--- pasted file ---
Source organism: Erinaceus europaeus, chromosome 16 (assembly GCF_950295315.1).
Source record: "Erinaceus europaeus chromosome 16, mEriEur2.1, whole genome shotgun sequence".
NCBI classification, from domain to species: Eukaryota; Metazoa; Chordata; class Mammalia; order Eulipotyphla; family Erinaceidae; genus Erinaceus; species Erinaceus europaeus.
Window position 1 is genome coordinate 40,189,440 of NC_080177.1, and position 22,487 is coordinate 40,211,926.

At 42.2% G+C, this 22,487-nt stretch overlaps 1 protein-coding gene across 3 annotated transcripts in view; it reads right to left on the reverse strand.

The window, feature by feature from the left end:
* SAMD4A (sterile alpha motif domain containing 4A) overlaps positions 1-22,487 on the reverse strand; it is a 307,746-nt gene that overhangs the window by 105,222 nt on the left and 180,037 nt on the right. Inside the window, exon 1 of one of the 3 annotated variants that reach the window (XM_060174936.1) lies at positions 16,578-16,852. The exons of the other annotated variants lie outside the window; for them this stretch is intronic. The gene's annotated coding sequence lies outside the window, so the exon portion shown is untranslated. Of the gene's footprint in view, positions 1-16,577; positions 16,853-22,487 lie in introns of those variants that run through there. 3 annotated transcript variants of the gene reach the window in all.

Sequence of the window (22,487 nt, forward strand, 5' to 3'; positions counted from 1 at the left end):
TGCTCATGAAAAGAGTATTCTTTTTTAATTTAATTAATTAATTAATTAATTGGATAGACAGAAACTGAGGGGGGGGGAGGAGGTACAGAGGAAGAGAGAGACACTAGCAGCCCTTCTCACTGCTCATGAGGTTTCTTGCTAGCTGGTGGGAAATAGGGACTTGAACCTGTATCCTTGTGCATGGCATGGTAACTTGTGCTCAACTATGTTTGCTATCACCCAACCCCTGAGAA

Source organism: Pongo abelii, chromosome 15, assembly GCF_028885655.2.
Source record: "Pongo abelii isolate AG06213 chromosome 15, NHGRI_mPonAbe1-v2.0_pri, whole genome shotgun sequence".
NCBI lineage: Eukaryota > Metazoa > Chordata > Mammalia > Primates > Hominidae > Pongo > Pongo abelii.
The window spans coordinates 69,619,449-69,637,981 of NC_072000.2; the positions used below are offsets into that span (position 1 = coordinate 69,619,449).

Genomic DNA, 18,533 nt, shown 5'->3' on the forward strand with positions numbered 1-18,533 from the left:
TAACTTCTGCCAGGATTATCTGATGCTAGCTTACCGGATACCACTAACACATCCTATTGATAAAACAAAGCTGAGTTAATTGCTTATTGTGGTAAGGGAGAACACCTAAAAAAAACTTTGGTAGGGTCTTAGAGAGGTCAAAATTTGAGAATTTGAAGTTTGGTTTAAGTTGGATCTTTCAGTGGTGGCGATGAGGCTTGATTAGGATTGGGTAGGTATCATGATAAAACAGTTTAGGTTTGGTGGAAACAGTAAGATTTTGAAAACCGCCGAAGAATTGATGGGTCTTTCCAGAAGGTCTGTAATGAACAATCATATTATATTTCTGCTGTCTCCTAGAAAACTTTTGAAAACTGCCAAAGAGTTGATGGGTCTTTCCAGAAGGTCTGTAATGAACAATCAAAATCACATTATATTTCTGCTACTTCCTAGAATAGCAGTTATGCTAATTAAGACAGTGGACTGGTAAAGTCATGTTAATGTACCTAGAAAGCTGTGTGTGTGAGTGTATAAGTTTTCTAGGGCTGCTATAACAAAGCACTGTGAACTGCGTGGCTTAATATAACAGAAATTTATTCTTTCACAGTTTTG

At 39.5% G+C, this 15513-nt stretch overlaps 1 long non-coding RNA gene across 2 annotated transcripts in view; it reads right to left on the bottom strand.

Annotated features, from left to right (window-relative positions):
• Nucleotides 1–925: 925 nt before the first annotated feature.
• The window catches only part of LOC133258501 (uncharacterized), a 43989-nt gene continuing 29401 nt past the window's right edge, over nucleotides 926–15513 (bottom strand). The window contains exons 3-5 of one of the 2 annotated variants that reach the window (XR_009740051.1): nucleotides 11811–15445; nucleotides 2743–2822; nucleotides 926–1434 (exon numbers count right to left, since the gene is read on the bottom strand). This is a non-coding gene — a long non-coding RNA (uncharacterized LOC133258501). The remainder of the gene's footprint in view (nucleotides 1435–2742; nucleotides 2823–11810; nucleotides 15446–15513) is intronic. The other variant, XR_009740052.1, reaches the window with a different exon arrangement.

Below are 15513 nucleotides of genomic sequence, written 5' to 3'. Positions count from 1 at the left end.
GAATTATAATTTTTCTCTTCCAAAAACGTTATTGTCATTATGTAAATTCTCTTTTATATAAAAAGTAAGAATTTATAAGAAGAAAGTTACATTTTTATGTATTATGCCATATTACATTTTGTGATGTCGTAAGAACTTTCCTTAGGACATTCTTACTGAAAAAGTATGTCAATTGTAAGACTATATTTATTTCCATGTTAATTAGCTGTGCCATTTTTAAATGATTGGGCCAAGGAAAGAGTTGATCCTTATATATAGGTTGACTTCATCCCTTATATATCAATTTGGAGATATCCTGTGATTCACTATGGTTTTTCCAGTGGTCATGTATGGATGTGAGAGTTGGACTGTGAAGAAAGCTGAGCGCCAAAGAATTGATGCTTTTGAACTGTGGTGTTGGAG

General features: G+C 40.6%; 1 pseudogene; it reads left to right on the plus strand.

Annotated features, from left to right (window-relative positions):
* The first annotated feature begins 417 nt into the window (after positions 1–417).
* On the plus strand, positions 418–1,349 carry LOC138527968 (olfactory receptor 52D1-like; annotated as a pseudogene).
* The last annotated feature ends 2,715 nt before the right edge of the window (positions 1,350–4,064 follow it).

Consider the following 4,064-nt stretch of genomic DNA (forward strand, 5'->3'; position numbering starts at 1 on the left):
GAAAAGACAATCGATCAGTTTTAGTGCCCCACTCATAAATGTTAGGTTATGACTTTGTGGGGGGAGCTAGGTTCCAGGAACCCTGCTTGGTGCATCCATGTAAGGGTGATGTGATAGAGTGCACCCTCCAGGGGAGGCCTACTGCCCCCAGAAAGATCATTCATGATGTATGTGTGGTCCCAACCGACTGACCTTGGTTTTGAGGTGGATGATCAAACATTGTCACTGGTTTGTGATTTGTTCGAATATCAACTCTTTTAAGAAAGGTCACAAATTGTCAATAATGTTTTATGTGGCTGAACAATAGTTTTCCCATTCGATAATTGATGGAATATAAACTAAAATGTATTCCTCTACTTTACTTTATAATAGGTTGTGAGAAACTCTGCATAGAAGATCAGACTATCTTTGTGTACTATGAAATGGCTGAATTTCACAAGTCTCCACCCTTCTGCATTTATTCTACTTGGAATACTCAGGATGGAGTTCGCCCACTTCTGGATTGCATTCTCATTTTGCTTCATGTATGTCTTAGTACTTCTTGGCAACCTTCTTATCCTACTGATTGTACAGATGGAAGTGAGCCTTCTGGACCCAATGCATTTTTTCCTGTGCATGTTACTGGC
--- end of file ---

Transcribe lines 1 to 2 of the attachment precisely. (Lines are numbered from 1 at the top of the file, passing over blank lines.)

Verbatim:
Source organism: Erinaceus europaeus, chromosome 16 (assembly GCF_950295315.1).
Source record: "Erinaceus europaeus chromosome 16, mEriEur2.1, whole genome shotgun sequence".